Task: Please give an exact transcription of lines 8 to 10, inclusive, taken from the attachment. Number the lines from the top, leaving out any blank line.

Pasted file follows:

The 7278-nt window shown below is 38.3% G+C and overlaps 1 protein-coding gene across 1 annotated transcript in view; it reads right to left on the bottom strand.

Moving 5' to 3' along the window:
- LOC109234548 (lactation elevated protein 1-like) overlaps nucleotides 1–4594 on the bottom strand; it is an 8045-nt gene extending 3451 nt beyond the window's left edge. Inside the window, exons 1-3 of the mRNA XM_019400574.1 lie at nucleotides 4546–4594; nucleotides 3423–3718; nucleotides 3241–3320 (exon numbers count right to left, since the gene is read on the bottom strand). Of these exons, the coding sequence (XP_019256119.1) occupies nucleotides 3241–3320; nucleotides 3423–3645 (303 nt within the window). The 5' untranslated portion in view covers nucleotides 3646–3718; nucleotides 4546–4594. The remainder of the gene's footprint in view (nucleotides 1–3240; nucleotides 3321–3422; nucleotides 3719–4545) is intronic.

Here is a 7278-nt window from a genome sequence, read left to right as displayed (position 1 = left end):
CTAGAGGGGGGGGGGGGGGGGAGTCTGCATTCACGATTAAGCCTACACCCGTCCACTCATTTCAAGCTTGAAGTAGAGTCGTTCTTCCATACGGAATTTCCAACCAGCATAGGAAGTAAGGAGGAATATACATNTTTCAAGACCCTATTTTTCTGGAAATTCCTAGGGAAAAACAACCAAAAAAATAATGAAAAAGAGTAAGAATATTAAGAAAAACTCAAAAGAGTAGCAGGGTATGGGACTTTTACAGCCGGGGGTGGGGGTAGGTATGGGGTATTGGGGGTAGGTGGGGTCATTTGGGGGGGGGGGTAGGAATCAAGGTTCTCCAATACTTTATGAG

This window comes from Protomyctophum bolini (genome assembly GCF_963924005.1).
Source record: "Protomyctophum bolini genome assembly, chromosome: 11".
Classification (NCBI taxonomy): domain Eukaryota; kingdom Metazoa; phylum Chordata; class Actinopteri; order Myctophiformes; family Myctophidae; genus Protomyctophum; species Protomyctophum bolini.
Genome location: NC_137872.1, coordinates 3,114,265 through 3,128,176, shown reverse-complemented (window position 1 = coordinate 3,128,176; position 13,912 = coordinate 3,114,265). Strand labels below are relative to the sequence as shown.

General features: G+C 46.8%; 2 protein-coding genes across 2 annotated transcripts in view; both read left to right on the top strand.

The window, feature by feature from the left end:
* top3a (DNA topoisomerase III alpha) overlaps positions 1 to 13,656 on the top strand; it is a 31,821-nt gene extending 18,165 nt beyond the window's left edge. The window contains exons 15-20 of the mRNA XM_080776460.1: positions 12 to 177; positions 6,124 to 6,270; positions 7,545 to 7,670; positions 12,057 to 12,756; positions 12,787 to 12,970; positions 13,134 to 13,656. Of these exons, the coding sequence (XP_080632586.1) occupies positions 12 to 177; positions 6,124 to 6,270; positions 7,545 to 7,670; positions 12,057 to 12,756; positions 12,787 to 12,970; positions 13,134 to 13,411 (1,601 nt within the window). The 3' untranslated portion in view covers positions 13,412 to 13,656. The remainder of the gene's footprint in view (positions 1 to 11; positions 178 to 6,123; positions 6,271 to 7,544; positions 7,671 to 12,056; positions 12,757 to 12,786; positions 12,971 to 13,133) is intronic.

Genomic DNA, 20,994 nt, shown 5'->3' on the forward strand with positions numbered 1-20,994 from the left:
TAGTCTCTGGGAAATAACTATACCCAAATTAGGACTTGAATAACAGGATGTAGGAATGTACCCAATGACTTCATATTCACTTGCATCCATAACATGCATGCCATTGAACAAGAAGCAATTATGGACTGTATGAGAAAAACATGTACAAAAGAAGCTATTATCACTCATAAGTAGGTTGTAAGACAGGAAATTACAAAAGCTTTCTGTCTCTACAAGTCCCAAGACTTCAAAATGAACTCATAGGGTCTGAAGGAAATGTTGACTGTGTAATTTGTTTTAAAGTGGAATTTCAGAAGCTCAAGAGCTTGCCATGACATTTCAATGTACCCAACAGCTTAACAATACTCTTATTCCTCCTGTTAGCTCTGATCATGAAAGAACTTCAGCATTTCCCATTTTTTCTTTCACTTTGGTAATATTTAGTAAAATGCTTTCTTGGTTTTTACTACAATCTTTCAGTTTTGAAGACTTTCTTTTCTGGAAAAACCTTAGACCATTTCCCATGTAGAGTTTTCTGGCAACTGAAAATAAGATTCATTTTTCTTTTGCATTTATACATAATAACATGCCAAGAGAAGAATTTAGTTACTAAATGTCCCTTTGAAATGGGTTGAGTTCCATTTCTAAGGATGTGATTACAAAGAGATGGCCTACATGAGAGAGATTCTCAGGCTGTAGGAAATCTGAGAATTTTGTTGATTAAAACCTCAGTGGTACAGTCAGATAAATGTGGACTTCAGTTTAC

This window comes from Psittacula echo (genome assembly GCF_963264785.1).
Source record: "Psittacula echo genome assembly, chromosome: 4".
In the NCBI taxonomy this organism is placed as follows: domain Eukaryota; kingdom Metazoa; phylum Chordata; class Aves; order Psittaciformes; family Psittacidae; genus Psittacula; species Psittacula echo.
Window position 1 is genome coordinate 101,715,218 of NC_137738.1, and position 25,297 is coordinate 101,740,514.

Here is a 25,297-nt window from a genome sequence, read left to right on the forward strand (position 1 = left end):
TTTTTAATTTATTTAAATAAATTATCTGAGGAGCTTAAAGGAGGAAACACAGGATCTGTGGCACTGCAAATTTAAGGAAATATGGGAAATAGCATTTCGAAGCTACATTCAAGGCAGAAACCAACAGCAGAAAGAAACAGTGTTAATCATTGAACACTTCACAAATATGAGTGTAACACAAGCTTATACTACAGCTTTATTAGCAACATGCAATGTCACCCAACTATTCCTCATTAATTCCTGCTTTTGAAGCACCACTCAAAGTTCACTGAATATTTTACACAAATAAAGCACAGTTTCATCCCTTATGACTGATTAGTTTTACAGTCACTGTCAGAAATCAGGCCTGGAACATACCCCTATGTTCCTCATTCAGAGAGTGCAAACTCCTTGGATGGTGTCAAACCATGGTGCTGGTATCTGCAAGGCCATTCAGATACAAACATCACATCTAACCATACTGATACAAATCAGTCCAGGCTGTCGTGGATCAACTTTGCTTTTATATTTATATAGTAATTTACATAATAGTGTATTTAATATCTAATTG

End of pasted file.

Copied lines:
Classification (NCBI taxonomy): domain Eukaryota; kingdom Metazoa; phylum Chordata; class Actinopteri; order Myctophiformes; family Myctophidae; genus Protomyctophum; species Protomyctophum bolini.
Genome location: NC_137872.1, coordinates 3,114,265 through 3,128,176, shown reverse-complemented (window position 1 = coordinate 3,128,176; position 13,912 = coordinate 3,114,265). Strand labels below are relative to the sequence as shown.

General features: G+C 46.8%; 2 protein-coding genes across 2 annotated transcripts in view; both read left to right on the top strand.